I get to hang out with some of the most talented, committed people around, and together we get to play in this sandbox and build these cool products. Apple is an incredibly collaborative company. You know how many committees we have at Apple? Zero. We’re structured like a start-up. We’re the biggest start-up on the planet. And we all meet once a week to discuss our business. - Steve Jobs D8 Conference June 1, 2010
Success in Silicon Valley results from placing the right bet at the right time. When analyzing the competitive landscape, knowing who is capable of making big bets is crucial.
Apple is among a select group of firms capable of placing bets big enough to change the world. How? Apple’s corporate structure helps to control risk.
Apple’s start-up mentality begins with a small number of shallow groups - all leading back to one central visionary. There is no confusion what Apple’s groups are: Mac, iPod, iPhone, iPad, iTunes. Everything else comes second and can be folded into one of those categories (don’t forget about R&D and Steve’s “special projects” either).
Apple relies on resource prioritization. Upper management may spend most of their time working on iPhone in the weeks leading up to the annual iPhone announcement, only to shift to Mac in the weeks leading to the annual Fall Mac announcement. Meanwhile, support staff designated to each individual product are busy year-round preparing for future product revisions, all the while guided by strict deadlines. It is for this reason that Apple is quick to kill product lines based on old technology and other unsuccessful ventures. All resources are geared to the future.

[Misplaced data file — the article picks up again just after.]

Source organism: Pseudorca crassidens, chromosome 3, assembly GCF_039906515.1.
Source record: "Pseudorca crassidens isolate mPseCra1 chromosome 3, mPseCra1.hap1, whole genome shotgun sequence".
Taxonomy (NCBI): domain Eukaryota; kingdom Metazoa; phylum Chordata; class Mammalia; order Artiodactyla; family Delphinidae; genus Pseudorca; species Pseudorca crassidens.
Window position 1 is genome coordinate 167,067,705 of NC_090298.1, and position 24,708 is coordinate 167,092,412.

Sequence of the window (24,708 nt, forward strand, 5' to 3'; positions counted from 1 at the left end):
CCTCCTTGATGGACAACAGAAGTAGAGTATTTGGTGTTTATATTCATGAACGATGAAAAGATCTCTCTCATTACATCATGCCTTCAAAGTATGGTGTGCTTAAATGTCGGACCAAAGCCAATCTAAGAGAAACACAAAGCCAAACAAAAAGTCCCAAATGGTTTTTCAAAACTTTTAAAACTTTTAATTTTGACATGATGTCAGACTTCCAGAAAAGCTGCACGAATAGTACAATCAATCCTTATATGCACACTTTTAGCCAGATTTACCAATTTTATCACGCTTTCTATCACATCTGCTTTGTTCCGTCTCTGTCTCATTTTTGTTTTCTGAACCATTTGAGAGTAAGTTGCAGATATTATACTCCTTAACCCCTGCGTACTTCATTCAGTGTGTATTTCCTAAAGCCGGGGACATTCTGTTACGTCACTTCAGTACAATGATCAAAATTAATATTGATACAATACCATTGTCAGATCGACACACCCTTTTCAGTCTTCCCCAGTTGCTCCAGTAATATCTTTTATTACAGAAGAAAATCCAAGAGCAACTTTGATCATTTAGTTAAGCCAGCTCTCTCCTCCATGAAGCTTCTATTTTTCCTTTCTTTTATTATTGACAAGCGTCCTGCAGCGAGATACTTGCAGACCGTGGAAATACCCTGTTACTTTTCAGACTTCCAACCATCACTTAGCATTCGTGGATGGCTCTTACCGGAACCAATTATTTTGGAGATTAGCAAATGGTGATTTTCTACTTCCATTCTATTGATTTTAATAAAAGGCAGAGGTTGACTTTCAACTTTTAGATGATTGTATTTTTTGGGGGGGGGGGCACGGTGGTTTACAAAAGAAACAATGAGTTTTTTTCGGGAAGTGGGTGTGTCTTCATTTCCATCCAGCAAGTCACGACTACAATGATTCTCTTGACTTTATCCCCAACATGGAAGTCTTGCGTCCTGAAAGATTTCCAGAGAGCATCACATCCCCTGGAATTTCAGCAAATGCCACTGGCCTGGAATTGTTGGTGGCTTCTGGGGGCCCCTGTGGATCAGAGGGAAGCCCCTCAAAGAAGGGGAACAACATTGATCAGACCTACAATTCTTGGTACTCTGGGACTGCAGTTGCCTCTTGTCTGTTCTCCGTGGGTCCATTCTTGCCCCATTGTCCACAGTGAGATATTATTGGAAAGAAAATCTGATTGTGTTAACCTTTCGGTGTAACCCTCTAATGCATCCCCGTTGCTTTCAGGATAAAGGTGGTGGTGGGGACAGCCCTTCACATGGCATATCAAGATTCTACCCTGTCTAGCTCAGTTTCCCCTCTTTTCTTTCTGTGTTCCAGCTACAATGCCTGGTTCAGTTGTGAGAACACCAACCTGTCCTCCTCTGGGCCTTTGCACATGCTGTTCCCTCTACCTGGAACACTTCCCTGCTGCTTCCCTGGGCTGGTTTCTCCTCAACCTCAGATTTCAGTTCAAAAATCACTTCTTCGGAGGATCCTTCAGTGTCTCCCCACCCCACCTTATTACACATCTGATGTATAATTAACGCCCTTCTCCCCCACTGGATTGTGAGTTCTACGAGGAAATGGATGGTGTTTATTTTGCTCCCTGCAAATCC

This structure lets the decision makers (upper management) come in contact with everything that is shipped to the consumer (Macs, iPhones, iPads, etc) and more importantly everyone who is in charge of the product (designers, engineers, marketers, etc). Ideas are not bounced off of committees. Finished products are not required to get a certain number of approvals. Decisions are made at the top quickly and decisively.
How does this corporate structure relate to placing big bets?
Apple is able to translate a big idea (big bet) into reality with very little friction and inefficiency. The biggest risk enters the equation on the demand side - whether consumers want the product. All other variables (risk factors) are controlled by Apple’s corporate structure - the supply chain is ready to go, designers have run their ideas by upper management, engineers have been given their tasks and deadlines, and marketers know the message to send. The machine remains well-oiled and ready to go.
Most importantly, this machine can be turned on by the main operator (Steve Jobs) one day and be turned off the next, with little impact on any other product.
Steve Jobs makes bets. Big ones. The iPod was a huge bet. Back in 2001, people had big money invested in CDs and iTunes was still a few years away. Apple took another huge risk with iPad. Would consumers and third-party developers be interested in a tablet form factor? How would iPad cannibalize MacBooks?
Apple needs to take risks to control where technology is heading. As long as most of the risk variables are monitored and marginalized to a certain extent by upper management (and Steve Jobs) -the consumer is left as the biggest risk. Apple can then rely on its brand power to turn the odds in their favor.